Attitudes toward trilingualism: a survey study of Chinese Mongolian university students

Rining Wei, He Jiang, Mengxia Kong*

*Corresponding author for this work

Research output: Contribution to journalArticlepeer-review

15 Citations (Scopus)


Trilingualism is a powerful fact of life in many parts of the world, including most autonomous regions inhabited by minority ethnic groups in China. Although much research has been conducted on the language attitudes of stakeholders from minority ethnic groups, the attitudinal object is usually an individual language (e.g. the ethnic language, the national language, or a foreign language). Few empirical studies have investigated ‘trilingualism’ as an attitudinal object. Aiming to narrow this gap, the present study examined the attitudes toward trilingualism of students from four Chinese universities and the influence of selected sociobiographical variables on their attitudes. An exploratory factor analysis showed the ‘trilingualism attitudes’ scale, developed for use in the present study and possibly beyond, to be unidimensional, with sufficient reliability (Cronbach alpha =.83). On this scale, the participants (N = 310) achieved a mean score of 4.52 (out of five), reflecting very favourable attitudes toward trilingualism. Furthermore, regression analyses identified ‘attitudes toward non-ethnic languages (viz. Putonghua and English)’, ‘attitudes toward the ethnic language (viz. Mongolian)’, and gender as statistically significant predictors for attitudes toward trilingualism, respectively explaining 20%, 5.5%, and 1.3% of the trilingualism attitudes variance. Policy and research implications were also discussed.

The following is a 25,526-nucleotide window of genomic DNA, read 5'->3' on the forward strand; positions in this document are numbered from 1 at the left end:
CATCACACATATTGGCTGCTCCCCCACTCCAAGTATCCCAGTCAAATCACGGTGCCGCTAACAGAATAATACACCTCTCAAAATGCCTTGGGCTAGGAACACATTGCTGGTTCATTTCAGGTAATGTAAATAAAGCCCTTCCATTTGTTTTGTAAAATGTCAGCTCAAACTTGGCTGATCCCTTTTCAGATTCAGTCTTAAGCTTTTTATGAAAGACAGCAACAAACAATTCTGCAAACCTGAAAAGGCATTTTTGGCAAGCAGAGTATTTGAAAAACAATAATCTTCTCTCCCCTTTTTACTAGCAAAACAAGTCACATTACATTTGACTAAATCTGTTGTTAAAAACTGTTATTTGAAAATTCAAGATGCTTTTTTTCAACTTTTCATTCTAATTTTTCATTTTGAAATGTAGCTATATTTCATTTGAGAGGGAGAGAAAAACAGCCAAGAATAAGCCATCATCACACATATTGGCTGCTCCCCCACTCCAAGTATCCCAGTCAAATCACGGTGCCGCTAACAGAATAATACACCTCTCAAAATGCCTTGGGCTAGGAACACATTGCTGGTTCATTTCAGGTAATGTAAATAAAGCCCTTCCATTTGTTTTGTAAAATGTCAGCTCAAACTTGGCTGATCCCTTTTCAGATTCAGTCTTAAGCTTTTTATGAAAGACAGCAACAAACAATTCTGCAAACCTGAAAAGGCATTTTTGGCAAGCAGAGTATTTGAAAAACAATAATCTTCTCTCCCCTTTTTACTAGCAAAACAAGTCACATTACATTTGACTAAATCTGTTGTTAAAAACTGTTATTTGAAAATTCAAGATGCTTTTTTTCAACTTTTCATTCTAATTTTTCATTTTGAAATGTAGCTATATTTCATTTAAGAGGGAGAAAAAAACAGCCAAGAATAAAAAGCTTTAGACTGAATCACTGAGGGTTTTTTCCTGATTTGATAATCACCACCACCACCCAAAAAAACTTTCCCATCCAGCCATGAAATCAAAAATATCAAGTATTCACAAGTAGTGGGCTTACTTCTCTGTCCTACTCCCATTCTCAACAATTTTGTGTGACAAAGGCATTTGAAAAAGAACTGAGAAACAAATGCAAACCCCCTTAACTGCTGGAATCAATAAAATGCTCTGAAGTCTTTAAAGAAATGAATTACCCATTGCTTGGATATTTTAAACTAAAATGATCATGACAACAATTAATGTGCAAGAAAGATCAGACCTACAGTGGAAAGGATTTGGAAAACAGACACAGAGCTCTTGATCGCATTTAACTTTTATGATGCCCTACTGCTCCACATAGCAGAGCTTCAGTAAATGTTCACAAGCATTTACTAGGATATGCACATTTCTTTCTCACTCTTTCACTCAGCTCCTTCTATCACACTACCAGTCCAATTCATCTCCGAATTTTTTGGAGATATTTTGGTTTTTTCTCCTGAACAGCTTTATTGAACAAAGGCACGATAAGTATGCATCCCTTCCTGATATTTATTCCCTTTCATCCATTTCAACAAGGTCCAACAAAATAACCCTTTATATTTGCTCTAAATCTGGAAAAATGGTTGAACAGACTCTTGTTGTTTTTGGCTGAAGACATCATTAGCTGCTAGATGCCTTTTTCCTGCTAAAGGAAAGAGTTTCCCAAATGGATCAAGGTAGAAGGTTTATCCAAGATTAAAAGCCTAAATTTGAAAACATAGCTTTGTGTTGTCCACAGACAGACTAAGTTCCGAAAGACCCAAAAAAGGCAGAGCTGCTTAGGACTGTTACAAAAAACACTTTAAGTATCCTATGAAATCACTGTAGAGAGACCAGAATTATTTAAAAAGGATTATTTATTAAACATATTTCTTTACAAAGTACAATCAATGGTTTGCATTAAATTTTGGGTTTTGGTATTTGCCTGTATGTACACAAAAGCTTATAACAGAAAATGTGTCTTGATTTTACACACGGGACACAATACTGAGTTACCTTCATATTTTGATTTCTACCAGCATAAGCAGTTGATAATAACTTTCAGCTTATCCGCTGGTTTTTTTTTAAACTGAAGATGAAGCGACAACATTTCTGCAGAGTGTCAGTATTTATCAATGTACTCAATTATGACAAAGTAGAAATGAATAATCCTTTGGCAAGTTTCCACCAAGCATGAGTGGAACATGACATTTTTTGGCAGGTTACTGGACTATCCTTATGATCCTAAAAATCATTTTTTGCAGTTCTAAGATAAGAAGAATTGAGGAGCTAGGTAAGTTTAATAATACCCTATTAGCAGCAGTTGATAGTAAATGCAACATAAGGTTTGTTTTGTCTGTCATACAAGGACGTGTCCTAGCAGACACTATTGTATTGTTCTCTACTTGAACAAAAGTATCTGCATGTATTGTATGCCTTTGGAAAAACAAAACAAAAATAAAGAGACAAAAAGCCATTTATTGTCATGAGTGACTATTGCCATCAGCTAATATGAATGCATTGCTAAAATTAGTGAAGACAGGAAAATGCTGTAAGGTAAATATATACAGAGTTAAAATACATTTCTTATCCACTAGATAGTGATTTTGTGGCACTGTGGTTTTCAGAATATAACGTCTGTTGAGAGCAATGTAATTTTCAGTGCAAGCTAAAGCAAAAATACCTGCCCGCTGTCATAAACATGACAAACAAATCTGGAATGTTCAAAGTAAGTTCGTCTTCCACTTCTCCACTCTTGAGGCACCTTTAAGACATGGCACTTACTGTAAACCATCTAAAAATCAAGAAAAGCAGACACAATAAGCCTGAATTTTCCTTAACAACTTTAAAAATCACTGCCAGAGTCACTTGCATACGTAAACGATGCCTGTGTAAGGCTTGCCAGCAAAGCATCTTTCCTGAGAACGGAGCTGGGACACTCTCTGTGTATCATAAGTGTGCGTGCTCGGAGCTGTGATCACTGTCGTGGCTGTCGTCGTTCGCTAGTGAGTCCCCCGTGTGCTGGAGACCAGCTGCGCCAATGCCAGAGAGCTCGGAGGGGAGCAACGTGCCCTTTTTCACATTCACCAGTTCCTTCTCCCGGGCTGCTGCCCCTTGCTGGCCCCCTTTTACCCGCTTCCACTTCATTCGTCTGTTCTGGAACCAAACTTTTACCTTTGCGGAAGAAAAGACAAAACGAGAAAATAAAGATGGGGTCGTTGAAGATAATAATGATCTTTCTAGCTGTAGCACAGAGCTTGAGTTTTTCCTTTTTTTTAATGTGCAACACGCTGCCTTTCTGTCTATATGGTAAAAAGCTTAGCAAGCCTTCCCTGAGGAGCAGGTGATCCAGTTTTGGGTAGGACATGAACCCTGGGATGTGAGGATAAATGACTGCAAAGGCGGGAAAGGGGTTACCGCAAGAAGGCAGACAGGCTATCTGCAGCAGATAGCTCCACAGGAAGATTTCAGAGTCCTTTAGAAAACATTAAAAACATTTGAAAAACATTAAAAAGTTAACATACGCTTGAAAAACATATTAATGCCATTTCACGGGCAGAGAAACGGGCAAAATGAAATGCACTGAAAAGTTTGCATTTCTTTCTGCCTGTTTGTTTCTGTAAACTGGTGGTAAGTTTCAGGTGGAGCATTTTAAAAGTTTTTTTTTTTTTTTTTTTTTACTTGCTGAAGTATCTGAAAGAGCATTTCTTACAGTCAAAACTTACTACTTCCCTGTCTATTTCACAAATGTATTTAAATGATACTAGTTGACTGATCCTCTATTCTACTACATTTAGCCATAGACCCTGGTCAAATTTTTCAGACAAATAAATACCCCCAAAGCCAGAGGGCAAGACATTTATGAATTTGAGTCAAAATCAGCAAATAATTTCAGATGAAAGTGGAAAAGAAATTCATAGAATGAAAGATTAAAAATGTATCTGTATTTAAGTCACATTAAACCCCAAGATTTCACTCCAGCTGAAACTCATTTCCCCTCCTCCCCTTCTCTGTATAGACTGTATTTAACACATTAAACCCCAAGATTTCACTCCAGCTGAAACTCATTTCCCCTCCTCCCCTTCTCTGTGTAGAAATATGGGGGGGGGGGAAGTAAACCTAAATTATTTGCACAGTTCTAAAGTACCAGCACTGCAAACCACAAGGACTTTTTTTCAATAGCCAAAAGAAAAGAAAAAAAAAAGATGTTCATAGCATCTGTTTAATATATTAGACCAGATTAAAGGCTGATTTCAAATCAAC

Original languageEnglish
Pages (from-to)291-306
Number of pages16
JournalJournal of Multilingual and Multicultural Development
Issue number3
Publication statusPublished - 2021


  • Chinese Mongolians
  • Language attitudes
  • additive trilingualism
  • attitudes toward trilingualism
  • effect size
  • ethnic minorities

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